Skunk cabbage can be found in many wetlands throughout Cleveland Metroparks, and when bruised or broken the distinct odor of a skunk can be smelled giving it its common name. The plant can create its own heat from rapid respiration in their starchy root; often melting a thin layer of snow or ice around the plant. Early active bees, flies and beetles may seek out the spathe, as the odor and color of carrion attracts them to the flower that may provide a meal for these early insects.
The race is on! Ephemeral spring wildflowers bloom and are pollinated before the leaves of trees shade the forest floor. Early in the month hepatica highlights the grey brown of the forest floor with purple even before new leaves appear. Soon to bloom are the yellow of trout lilies among the whites of squirrel corn and Dutchman’s breeches; by the end of the month white and purple trillium come into bloom. West side reservations bloom before the east, providing those willing to travel a brief extension of this fleeting season.
A walk along a river in a floodplain forest one can be rewarded with blankets of Virginia bluebells and wild hyacinth intermixed with yellows of golden-alexanders and golden ragwort. These botanical gems come and go quickly and can easily be missed. These perennials grow and quickly die back storing energy underground in roost and tubers waiting for the following spring to begin the cycle again. Seeds of these spring wildflowers are dispersed in many ways, but the association of many with ants carrying them underground is truly awesome!
Wetlands come into bloom this month as the water lilies floating on the surface providing a place for dragonflies to rest. Along the edges the purples of native pickerelweed are joined by yellow iris a beautiful but aggressive non native flower. Cow parsnip as tall as a person appears with umbrella shaped white blossoms along stream banks and marsh edges.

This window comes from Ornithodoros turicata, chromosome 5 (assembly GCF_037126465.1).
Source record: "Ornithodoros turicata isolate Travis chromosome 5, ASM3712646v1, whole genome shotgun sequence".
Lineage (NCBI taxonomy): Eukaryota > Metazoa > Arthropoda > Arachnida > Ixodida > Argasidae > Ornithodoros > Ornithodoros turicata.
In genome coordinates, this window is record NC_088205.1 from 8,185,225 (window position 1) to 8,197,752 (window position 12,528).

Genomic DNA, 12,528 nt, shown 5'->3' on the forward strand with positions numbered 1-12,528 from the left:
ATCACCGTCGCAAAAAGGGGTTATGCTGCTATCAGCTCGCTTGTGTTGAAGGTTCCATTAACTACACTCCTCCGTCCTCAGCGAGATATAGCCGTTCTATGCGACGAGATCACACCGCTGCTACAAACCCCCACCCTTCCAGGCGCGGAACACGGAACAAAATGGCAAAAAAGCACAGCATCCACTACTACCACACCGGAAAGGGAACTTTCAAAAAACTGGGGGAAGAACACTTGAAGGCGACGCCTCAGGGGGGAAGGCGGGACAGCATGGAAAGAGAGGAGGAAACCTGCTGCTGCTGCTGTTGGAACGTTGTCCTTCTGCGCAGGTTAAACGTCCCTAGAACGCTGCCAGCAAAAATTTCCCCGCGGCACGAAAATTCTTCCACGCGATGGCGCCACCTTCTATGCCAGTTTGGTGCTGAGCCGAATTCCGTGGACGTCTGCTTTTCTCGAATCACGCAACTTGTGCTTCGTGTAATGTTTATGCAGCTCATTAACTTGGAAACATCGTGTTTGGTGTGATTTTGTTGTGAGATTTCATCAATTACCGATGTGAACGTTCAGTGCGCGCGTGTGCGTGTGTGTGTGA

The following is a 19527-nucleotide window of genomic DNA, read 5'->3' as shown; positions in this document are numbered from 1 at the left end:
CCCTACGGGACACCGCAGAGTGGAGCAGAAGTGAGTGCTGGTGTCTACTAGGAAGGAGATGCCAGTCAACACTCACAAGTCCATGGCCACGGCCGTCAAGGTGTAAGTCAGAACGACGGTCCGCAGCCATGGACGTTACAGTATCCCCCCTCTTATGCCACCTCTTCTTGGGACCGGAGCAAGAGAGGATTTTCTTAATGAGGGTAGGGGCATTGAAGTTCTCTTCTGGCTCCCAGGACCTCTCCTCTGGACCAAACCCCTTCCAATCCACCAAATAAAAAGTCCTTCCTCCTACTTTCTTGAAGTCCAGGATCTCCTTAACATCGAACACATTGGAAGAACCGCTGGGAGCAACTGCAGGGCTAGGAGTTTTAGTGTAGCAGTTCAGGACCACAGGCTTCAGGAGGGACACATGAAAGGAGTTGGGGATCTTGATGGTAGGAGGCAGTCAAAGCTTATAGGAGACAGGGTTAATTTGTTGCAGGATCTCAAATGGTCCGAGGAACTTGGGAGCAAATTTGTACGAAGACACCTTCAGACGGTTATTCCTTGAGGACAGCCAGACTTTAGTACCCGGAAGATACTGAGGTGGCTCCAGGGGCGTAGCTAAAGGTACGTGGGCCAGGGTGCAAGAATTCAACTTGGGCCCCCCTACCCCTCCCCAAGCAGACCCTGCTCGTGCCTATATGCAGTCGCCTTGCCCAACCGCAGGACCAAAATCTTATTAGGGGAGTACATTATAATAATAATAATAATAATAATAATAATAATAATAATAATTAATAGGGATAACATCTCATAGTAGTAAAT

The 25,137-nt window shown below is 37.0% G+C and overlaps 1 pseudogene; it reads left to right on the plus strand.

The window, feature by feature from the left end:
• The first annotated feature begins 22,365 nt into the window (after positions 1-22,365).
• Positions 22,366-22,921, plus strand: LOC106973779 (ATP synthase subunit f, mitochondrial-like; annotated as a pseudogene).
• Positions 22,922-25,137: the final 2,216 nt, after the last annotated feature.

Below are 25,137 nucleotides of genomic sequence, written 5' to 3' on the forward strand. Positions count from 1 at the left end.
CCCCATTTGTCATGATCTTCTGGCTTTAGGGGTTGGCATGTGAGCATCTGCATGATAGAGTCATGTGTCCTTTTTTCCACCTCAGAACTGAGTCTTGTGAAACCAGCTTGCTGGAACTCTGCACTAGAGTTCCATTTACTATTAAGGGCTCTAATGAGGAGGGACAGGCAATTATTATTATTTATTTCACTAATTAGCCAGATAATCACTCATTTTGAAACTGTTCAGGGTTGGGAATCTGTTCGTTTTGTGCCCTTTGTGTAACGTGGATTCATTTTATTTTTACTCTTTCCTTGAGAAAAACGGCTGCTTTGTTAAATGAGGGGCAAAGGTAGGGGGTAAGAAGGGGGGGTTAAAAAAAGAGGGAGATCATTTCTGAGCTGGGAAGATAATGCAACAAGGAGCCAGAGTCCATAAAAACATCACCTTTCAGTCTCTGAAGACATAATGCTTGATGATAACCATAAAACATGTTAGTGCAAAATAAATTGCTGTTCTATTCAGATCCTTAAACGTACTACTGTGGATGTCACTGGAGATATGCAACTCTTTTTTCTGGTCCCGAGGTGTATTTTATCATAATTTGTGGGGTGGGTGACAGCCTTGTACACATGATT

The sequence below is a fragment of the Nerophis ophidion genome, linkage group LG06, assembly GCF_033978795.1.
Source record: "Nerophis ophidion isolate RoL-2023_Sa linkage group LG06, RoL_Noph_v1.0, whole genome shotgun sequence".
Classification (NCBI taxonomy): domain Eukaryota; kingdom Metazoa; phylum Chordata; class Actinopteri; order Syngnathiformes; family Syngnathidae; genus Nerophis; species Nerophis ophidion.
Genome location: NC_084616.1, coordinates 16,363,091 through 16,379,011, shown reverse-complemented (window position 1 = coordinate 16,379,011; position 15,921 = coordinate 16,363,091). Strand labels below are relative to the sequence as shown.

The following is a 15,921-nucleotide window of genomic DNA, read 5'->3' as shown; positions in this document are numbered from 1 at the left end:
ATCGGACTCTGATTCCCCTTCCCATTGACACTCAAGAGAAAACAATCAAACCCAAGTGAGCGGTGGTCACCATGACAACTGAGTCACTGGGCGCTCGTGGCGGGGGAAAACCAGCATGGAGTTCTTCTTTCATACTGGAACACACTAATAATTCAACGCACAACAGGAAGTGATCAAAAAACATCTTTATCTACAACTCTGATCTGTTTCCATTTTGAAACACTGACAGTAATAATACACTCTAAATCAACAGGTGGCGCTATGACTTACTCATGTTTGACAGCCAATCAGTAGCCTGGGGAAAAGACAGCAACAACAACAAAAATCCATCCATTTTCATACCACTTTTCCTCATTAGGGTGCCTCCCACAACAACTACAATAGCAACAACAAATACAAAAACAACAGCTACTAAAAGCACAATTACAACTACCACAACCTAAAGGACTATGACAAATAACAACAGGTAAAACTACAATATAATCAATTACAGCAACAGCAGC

The stunning colors of large rosemallow and pickerelweed flowers adorn the edges of wetlands and ponds. Milkweed – the host plant of the monarch butterfly – begins to explode its crown of pink flowers. Large fields hold tall stands of purple ironweed and its look-alike Joe-pye weed, purple coneflower, Queen Anne’s lace, all important plants for nectaring insects. Jewelweed is flourishing in vast clumps in sunlit patches of woodlands and woodland edges. By the end of July, early goldenrod, first of many goldenrods to bloom, becomes a harbinger of autumn as it adds touches of bright yellow to shady open places along parkways.
The rich soil nutrients found in floodplain forests allow some of the tallest wildflowers in Cleveland Metroparks to thrive. Yellows of wingstem, green-headed coneflower and cup plant can grow over 10 feet tall which are highlighted with the lavenders of the shorter wild bergamot and wood sage. These insect pollinated plants are great places to search for predators, such as assassin bugs and crab spiders waiting patiently for their next meal.
The yellow of goldenrods begin to highlight meadows and as the month progresses they are joined by asters, including the rich purples of New England aster and tall ironweed. This is perfect timing as their nectar fuels the southward journey of monarch butterflies and the pollen is utilized by beetles and bees as a high energy meal. These insect pollinated plants are often accused for fall hay fevers, but that belongs to ragweed and other wind pollinated plants.